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LANDSCAPE MODELING OF CHARACTERISTIC HABITAT SCALES, DISPERSAL, AND CONNECTIVITY FROM THE PERSPECTIVE OF THE ORGANISM
Walters, S. LANDSCAPE MODELING OF CHARACTERISTIC HABITAT SCALES, DISPERSAL, AND CONNECTIVITY FROM THE PERSPECTIVE OF THE ORGANISM. Presented at 19th Annual Syposium of the United States Regional Association of the International Association for Landscape Ecology, Las Vegas, NV, March 30-April 3, 2004.
A modeling framework was developed to investigate the interactive effects of life history characteristics and landscape heterogeneity on dispersal success. An individual-based model was used to examine how dispersal between resource patches is affected by four landscape characteristics: spatial contagion of hostile anthropogenic cover; percent hostile cover; interpatch distance; and variations in topographically-determined moisture level. The three model species ? long-, medium-, and short-range dispersers (LRDs, MRDs, and SRDs, respectively) ? varied in terms of maximum dispersal distance and land-cover-specific movement and mortality rates. The study explicitly addressed the relationship between spatial scales of species' movements and scale-dependent patterns in landscape structure. Species type, percent anthropogenic cover and patch configuration had the strongest direct effects on dispersal success. However, interactive effects of species traits and patterns of heterogeneity were of primary interest. Differences in the species' responses to patterns in land cover suggested that organisms can be discretely (versus continuously) categorized as short- (SRDs) versus long-ranging (M- and LRDs) dispersers. The distinction was defined by whether dispersal success did (the latter group) or did not (the former group) vary as a function of patchiness in hostile cover, and appears to be nonlinearly related to the species' maximum dispersal distance. The differences between the two disperser classes suggest alternative strategies for conservation and management ? specifically, that short-ranging species would benefit only from plans that maximize the amount of preferred land cover, whereas long-ranging dispersers might benefit from plans that also optimize access to preferred landscape conditions (i.e., management for effective dispersal corridors).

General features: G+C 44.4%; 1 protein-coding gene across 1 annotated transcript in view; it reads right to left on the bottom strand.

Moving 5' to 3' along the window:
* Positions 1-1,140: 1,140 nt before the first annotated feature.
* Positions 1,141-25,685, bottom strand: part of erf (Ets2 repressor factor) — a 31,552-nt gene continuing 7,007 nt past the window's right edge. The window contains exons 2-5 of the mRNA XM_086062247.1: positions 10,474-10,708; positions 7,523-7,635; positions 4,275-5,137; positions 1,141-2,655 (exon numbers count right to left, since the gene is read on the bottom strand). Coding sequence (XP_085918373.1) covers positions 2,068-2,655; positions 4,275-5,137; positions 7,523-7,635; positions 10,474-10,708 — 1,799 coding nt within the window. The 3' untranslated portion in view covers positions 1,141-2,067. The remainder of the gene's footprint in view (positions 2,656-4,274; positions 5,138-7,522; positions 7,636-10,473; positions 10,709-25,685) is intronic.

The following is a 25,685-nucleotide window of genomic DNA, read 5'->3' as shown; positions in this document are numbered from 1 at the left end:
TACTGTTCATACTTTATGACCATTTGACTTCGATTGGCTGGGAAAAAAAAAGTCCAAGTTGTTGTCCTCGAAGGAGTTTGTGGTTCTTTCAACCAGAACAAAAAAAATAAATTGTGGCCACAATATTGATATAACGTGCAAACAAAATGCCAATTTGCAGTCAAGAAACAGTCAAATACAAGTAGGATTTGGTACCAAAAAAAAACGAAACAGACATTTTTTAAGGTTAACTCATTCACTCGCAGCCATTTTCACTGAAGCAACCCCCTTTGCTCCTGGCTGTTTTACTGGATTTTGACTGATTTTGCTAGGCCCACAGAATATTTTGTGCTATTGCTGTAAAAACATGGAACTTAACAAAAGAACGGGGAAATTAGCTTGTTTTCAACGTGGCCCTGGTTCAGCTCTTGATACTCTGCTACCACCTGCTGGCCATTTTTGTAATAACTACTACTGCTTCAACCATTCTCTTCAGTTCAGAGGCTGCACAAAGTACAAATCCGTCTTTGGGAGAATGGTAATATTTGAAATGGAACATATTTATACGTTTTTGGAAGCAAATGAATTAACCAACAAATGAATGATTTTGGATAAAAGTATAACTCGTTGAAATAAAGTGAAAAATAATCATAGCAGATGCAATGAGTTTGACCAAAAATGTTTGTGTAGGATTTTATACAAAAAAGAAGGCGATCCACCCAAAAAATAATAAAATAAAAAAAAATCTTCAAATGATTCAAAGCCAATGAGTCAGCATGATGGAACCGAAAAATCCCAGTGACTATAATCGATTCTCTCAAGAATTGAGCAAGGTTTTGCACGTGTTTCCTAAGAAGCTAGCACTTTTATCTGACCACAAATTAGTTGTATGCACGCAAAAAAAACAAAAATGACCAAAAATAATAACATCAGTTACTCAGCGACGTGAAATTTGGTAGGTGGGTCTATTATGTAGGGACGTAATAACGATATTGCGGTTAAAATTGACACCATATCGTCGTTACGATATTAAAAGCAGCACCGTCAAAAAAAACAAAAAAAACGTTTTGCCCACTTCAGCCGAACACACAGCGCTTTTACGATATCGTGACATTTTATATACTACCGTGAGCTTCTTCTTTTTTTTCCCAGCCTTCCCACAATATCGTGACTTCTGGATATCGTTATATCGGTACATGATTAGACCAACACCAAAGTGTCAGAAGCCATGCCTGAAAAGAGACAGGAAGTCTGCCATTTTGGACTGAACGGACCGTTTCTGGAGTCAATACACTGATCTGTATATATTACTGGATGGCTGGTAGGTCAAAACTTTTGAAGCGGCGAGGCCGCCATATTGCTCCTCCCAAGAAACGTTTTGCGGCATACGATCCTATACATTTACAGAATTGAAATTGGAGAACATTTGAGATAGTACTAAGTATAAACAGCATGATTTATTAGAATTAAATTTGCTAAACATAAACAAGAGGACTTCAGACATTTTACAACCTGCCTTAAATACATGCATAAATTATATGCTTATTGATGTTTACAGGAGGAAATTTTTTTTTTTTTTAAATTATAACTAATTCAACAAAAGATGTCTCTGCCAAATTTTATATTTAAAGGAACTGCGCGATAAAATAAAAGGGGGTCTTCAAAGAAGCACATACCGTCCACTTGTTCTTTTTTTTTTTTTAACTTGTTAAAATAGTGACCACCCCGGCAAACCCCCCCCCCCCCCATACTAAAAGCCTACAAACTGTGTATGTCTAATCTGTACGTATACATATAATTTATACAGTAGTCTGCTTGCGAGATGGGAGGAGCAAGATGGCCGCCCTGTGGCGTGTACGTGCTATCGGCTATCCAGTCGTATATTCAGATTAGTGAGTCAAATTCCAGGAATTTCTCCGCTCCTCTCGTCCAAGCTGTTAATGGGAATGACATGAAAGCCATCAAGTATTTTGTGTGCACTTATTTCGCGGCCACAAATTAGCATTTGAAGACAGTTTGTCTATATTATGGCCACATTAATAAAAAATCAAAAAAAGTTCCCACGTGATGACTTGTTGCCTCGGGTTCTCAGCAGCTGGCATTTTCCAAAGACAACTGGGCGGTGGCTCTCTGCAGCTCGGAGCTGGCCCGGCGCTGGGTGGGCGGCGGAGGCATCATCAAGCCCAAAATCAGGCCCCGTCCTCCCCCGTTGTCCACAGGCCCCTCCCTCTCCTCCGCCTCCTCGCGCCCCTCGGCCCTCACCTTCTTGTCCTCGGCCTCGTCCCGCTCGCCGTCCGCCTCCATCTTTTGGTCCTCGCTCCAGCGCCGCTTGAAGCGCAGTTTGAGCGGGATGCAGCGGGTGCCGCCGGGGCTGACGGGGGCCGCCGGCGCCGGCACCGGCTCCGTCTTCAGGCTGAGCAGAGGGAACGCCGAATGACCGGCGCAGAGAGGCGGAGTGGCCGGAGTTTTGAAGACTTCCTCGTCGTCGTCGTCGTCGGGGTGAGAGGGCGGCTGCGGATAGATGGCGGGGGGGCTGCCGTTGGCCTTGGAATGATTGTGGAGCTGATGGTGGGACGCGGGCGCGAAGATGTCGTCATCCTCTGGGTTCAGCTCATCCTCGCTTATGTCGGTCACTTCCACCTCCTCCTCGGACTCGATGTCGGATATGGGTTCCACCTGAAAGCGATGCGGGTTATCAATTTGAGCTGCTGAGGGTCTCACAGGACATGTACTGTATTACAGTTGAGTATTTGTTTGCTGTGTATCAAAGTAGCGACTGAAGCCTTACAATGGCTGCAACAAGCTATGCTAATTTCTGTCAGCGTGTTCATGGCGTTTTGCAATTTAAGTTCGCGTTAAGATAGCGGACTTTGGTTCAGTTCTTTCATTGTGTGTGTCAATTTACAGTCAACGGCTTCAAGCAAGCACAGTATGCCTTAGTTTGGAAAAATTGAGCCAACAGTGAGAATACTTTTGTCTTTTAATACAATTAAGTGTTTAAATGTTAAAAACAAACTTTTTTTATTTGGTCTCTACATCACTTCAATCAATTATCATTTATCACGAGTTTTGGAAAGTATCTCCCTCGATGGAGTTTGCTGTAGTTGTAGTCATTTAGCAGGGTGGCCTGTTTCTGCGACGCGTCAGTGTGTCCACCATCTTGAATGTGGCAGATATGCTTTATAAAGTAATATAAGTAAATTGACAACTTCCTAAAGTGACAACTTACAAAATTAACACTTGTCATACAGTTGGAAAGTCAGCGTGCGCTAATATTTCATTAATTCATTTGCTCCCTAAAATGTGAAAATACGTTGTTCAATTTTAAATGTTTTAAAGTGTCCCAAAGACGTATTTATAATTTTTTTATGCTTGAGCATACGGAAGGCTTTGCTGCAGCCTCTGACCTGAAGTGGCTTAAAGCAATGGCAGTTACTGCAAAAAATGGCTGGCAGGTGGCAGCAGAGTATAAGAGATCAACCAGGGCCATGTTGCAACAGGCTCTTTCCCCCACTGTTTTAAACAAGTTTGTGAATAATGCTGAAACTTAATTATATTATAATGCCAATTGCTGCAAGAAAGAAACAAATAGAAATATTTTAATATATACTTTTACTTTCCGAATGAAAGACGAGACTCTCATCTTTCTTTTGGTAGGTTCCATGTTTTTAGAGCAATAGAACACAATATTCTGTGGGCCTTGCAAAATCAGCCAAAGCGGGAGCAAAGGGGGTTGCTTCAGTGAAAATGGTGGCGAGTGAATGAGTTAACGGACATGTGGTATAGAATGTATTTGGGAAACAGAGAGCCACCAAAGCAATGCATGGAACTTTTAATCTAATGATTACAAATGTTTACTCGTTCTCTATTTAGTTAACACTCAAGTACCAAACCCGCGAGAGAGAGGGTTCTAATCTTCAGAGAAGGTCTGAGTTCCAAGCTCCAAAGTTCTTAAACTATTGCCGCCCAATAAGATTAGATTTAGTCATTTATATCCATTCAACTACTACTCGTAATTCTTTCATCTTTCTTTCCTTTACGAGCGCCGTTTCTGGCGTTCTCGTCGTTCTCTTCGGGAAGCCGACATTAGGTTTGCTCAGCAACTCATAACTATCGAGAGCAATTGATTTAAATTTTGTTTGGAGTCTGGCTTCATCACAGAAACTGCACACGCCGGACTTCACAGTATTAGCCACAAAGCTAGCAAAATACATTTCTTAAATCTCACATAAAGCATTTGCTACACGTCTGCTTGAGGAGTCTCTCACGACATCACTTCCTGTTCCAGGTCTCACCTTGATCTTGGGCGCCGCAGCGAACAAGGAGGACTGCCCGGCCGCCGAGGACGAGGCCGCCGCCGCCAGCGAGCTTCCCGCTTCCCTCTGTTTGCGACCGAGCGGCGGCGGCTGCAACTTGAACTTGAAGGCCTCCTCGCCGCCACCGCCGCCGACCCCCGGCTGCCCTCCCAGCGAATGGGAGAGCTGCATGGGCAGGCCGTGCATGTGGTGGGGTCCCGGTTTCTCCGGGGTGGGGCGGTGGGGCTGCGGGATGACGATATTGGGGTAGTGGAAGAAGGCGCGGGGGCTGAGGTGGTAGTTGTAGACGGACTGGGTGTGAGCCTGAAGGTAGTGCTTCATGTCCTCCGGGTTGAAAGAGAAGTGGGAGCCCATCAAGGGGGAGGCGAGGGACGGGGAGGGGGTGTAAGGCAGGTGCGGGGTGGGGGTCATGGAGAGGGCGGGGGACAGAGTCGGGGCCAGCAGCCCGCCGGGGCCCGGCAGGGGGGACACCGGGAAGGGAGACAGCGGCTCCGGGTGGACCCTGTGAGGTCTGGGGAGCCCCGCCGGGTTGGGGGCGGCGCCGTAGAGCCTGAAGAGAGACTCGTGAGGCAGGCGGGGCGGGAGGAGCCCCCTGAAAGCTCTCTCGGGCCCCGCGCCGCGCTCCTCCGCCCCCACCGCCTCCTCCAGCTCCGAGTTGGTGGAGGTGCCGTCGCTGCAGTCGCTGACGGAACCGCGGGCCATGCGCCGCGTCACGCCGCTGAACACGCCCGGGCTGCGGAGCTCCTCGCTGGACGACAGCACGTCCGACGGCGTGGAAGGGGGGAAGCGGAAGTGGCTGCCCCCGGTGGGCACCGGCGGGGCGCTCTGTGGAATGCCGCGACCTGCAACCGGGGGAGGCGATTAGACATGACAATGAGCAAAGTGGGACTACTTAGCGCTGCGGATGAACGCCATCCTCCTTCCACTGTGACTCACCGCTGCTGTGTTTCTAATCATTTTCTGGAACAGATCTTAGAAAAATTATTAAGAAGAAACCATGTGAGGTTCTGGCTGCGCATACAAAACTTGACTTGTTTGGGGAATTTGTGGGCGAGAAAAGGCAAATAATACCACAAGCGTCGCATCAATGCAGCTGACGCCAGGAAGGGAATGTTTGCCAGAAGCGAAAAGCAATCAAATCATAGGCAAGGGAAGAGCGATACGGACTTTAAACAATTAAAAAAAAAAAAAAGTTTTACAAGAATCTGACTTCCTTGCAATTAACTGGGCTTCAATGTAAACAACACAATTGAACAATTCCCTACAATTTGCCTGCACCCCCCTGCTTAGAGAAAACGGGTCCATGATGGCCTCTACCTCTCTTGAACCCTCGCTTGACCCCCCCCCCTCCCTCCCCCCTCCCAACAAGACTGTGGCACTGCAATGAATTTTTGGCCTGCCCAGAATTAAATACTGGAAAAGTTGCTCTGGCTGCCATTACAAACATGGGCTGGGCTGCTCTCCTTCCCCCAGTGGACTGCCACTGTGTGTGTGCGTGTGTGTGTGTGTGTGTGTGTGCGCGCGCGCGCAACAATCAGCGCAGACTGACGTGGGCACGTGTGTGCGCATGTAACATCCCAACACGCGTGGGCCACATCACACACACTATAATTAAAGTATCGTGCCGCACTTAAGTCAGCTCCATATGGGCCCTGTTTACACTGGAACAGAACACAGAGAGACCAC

Record Details:Record Type: DOCUMENT (PRESENTATION/ABSTRACT)
Organization:U.S. ENVIRONMENTAL PROTECTION AGENCY
OFFICE OF RESEARCH AND DEVELOPMENT
NATIONAL HEALTH AND ENVIRONMENTAL EFFECTS RESEARCH LABORATORY
ATLANTIC ECOLOGY DIVISION
POPULATION ECOLOGY BRANCH